Image of the Day: Lee Wave Lenticular Cloud at Sunset

By Tom Yulsman | November 10, 2013 4:40 pm
A possible lee-wave lenticular cloud at sunset, shot from Sawhill Ponds west of Boulder, Colorado, Nov. 9, 2013. (Photo: © Tom Yulsman)

A lee-wave lenticular cloud at sunset, shot from Sawhill Ponds west of Boulder, Colorado, Nov. 9, 2013. (Photo: © Tom Yulsman. All rights reserved.)

Date night with my wife started out in spectacular fashion over the weekend with a walk at sunset. I noted that a beautiful cloud formation had set up over the Front Range Mountains near Boulder, Colorado. So we positioned ourselves at the edge of this pond to watch the fireworks.

The photo above is a fairly accurate representation of what we saw. More about the photographic details in a minute. But first, this is what’s known as a lee-wave lenticular cloud. I wrote about this once before, in my second post at ImaGeo. You can find it here.

Suffice it to say that winds blowing across a chain of mountains can cause standing waves in the atmosphere. These are not all that dissimilar from waves downstream of rocks in a stretch of river rapids.

If conditions are right, a cloud can form at the apex of one of the waves in the lee of the mountains, and persist. The result: a lee-wave lenticular cloud.

Sometimes, lenticular clouds look like flying saucers. But when the wind passes over an elongated range of mountains, the lenticular clouds can be elongated as well.

Here’s an animation of satellite images from the Cooperative Institute for Meteorological Satellite Studies showing the formation of these kinds of clouds over Nevada:

Lenticular clouds forming downwind of the Spring Mountains to the northwest of Las Vegas, Nevada on Sept. 14, 2007, as seen in animation of GOES satellite images. (Source: CIMSS)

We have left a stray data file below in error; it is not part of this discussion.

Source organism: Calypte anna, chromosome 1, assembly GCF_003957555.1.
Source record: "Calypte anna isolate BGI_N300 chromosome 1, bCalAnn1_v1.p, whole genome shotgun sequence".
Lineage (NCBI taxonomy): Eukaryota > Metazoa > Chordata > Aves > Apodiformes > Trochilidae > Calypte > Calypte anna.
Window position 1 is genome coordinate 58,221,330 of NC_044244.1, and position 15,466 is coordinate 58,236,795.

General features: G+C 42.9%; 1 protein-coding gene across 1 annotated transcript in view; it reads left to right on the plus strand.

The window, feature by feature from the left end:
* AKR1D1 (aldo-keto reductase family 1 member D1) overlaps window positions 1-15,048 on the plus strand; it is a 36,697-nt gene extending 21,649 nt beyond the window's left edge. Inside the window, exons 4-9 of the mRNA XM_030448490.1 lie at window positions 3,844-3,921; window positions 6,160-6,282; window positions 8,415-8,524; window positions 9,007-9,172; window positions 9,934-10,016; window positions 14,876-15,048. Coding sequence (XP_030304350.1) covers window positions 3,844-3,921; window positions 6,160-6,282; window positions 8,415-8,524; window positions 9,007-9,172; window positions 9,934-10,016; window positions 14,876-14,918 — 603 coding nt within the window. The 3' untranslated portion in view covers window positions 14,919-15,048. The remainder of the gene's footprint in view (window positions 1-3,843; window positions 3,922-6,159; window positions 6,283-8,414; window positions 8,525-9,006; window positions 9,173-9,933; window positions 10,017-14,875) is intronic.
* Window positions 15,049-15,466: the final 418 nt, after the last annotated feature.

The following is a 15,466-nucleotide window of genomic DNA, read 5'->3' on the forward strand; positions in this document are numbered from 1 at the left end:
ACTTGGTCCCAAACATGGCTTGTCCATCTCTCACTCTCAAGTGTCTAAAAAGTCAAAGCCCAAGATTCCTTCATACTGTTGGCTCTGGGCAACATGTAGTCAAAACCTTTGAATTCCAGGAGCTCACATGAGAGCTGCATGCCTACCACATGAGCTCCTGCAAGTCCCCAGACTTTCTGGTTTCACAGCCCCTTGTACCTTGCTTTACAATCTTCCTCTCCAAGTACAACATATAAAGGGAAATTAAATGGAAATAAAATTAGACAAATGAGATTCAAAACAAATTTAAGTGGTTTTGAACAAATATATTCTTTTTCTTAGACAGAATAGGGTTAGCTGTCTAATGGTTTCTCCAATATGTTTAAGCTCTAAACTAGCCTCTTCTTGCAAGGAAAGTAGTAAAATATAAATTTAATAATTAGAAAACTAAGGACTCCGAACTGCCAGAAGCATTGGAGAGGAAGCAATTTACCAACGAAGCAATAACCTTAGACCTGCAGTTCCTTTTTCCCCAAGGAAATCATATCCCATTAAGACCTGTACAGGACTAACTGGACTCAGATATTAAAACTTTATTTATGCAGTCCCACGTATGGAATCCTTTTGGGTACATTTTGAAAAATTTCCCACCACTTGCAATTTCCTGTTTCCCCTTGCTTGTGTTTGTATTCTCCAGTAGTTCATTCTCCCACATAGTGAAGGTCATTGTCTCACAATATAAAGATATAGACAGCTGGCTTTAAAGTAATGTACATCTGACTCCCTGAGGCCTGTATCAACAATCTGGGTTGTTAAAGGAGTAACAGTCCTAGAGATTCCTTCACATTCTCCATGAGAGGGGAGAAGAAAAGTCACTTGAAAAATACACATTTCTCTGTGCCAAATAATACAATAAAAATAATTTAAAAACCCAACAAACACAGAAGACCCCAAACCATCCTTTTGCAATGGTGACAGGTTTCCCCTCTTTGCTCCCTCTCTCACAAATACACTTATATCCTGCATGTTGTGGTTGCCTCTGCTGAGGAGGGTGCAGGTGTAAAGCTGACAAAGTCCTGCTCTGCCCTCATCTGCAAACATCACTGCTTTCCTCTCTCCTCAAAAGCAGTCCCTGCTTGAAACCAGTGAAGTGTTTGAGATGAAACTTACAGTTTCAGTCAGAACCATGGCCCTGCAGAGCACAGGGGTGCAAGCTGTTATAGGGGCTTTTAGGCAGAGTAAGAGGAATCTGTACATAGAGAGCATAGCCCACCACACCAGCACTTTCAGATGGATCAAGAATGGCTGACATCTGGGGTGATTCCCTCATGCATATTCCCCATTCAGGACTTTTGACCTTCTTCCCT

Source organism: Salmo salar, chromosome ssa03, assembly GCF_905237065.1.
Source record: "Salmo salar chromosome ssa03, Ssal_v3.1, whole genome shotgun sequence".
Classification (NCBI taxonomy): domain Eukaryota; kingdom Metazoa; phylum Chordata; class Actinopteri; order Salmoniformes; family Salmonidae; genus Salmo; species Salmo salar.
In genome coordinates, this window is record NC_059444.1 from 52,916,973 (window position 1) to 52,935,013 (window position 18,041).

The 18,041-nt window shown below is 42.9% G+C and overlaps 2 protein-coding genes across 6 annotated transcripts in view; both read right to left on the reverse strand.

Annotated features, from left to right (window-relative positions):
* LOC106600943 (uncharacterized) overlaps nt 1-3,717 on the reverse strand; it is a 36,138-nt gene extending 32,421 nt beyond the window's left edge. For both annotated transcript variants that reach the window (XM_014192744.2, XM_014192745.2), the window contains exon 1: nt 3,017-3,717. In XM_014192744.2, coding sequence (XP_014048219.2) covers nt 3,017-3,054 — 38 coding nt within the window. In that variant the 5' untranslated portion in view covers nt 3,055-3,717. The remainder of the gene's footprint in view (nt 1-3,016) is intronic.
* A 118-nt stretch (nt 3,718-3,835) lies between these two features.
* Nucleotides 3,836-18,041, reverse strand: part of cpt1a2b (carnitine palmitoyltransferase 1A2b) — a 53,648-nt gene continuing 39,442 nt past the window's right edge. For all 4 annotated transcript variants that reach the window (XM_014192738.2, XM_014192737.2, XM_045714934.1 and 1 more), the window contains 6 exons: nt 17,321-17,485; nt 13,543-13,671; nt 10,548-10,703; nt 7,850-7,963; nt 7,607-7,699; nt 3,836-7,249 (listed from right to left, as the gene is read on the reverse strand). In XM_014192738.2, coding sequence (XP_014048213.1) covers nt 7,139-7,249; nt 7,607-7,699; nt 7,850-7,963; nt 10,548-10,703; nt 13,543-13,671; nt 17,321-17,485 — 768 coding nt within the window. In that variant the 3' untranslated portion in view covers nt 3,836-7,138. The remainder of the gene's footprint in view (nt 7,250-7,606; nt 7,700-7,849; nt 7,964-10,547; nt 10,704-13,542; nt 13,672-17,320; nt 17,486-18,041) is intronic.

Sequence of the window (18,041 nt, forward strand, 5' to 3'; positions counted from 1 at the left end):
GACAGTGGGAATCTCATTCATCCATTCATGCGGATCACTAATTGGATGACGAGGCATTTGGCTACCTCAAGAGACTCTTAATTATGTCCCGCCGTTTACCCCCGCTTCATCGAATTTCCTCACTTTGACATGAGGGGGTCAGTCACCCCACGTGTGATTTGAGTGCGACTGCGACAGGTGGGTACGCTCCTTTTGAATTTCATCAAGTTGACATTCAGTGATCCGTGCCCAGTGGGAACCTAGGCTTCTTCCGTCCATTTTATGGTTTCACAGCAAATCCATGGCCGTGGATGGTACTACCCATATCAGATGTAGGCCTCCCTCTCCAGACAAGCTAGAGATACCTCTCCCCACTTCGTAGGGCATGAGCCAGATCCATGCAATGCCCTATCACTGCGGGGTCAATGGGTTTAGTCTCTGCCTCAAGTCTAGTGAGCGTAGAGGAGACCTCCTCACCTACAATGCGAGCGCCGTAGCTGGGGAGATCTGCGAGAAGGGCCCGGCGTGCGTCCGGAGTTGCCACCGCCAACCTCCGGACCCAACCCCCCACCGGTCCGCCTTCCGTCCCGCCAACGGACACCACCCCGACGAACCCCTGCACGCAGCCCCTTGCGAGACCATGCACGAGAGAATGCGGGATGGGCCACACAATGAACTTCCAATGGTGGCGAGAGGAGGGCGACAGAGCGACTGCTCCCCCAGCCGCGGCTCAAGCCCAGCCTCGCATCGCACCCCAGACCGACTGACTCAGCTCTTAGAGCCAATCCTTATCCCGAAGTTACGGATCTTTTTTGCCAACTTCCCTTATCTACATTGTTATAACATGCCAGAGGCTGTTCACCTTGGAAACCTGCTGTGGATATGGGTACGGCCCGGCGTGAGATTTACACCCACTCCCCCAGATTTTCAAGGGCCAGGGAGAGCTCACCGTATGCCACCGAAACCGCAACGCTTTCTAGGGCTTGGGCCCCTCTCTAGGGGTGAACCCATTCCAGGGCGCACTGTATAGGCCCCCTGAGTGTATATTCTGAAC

Lastly, what about the photo itself? If you’re interested in the gory details, here’s a bit of photographic geekery (otherwise known as EXIF data):


I imported the photo into Aperture on my laptop. The original, RAW image was a bit darker than what you see here, with detail lost in both the shadows and the highlights. I used the curves control to adjust the tonal values of the shadows, midtones, and highlights to better approximate the way the eye perceives light in nature.

I think my wife would agree that the photo is now closer to what we saw on the shore of the pond at the start of our night out.

  • tfosorcim


    • Tom Yulsman

      Thank you!

    • Tom Yulsman

      Thank you! But I’ll add that in this case, mother nature was the artist. Having appreciated her work for more than five decades, I just knew enough to put myself at the right place and the right time with the right lens and the right settings on my camera to record what she came up with. (And yes, I did my best in post-processing to do her work justice.)

  • decreator

    Very nice!

  • carolannie

    Lovely photo and great info

    • Tom Yulsman

      Many thanks. I appreciate it.

  • Colleen Kelly

    What I see are chem-clouds. Although beautiful… they make my gt roil!



ImaGeo is a visual blog focusing on the intersection of imagery, imagination and Earth. It focuses on spectacular visuals related to the science of our planet, with an emphasis (although not an exclusive one) on the unfolding Anthropocene Epoch.

About Tom Yulsman

Tom Yulsman is Director of the Center for Environmental Journalism and a Professor of Journalism at the University of Colorado, Boulder. He also continues to work as a science and environmental journalist with more than 30 years of experience producing content for major publications. His work has appeared in the New York Times, Washington Post, Audubon, Climate Central, Columbia Journalism Review, Discover, Nieman Reports, and many other publications. He has held a variety of editorial positions over the years, including a stint as editor-in-chief of Earth magazine. Yulsman has written one book: Origins: the Quest for Our Cosmic Roots, published by the Institute of Physics in 2003.


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